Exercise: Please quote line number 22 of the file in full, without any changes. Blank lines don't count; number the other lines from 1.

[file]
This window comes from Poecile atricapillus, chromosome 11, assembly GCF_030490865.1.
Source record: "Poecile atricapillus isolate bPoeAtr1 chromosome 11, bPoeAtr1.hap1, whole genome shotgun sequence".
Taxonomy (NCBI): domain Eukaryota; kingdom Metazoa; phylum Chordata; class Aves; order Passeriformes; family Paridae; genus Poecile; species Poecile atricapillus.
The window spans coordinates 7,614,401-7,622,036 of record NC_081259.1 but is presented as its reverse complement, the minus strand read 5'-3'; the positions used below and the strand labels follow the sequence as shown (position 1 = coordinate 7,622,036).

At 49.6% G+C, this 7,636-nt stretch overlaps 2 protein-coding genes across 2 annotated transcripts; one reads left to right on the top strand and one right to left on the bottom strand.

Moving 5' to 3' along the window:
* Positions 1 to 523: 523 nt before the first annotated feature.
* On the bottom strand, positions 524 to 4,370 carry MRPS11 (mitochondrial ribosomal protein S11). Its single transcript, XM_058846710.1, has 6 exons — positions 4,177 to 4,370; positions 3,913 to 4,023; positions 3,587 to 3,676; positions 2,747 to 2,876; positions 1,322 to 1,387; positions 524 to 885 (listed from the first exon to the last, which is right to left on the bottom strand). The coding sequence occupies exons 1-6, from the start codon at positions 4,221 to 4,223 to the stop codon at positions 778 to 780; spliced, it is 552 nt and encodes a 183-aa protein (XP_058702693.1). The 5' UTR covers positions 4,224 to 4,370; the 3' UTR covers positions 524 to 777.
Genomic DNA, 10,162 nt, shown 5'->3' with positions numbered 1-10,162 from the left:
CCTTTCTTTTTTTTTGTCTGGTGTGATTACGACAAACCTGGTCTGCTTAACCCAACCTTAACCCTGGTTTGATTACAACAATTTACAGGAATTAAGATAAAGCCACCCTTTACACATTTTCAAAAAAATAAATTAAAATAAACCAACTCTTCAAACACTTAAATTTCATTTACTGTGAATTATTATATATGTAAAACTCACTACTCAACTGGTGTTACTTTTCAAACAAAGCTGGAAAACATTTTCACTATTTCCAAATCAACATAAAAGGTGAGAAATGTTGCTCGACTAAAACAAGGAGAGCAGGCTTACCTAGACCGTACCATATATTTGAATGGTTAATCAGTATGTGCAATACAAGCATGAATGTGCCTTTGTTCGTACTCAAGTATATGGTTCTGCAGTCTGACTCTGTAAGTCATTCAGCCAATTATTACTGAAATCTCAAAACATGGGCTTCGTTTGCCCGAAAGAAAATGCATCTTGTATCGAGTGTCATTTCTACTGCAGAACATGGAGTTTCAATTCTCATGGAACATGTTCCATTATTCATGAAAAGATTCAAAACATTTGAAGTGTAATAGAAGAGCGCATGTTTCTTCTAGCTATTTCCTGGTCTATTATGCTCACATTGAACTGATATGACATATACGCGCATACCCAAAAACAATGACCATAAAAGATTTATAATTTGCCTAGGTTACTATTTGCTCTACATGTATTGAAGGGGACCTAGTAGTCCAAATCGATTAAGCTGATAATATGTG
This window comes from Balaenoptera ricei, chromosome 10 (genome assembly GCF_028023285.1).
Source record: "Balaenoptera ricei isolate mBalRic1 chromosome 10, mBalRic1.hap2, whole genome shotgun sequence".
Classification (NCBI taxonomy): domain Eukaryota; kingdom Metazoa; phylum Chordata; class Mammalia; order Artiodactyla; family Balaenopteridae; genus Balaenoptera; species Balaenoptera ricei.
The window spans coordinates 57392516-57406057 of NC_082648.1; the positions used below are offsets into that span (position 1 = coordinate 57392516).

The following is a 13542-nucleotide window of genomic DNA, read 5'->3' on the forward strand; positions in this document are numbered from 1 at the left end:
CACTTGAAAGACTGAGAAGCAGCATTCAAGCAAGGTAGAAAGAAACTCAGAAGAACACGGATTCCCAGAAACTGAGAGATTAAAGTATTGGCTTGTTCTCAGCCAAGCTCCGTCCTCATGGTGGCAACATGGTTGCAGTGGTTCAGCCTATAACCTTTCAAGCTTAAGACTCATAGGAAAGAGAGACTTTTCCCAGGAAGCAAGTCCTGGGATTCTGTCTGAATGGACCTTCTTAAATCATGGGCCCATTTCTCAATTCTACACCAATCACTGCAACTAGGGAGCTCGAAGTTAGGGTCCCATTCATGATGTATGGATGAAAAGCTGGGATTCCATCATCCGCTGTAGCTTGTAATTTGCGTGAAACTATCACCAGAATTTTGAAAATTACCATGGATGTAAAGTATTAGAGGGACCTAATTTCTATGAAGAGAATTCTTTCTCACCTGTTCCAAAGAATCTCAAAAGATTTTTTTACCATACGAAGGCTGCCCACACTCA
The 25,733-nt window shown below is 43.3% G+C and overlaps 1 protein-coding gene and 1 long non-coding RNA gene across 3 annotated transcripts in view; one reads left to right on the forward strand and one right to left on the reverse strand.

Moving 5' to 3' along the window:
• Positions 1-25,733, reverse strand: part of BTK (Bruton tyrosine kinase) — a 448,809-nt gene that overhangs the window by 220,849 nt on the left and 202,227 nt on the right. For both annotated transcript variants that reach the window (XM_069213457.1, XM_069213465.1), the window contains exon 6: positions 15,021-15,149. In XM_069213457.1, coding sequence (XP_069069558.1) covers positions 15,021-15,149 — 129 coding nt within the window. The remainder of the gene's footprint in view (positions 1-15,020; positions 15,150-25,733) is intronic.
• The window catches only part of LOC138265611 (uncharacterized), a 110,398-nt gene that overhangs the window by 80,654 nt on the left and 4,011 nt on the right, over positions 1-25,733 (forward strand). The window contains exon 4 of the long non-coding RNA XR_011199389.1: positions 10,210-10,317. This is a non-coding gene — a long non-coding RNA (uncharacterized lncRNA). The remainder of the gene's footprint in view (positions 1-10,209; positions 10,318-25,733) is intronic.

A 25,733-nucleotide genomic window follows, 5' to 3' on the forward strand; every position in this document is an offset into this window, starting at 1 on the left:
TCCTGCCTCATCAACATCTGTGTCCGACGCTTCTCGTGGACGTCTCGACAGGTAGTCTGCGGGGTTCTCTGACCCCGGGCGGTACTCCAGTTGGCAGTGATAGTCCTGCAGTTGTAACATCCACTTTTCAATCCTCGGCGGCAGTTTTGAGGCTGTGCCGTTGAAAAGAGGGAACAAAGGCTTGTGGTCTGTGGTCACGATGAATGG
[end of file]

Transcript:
TCCTGCCTCATCAACATCTGTGTCCGACGCTTCTCGTGGACGTCTCGACAGGTAGTCTGCGGGGTTCTCTGACCCCGGGCGGTACTCCAGTTGGCAGTGATAGTCCTGCAGTTGTAACATCCACTTTTCAATCCTCGGCGGCAGTTTTGAGGCTGTGCCGTTGAAAAGAGGGAACAAAGGCTTGTGGTCTGTGGTCACGATGAATGG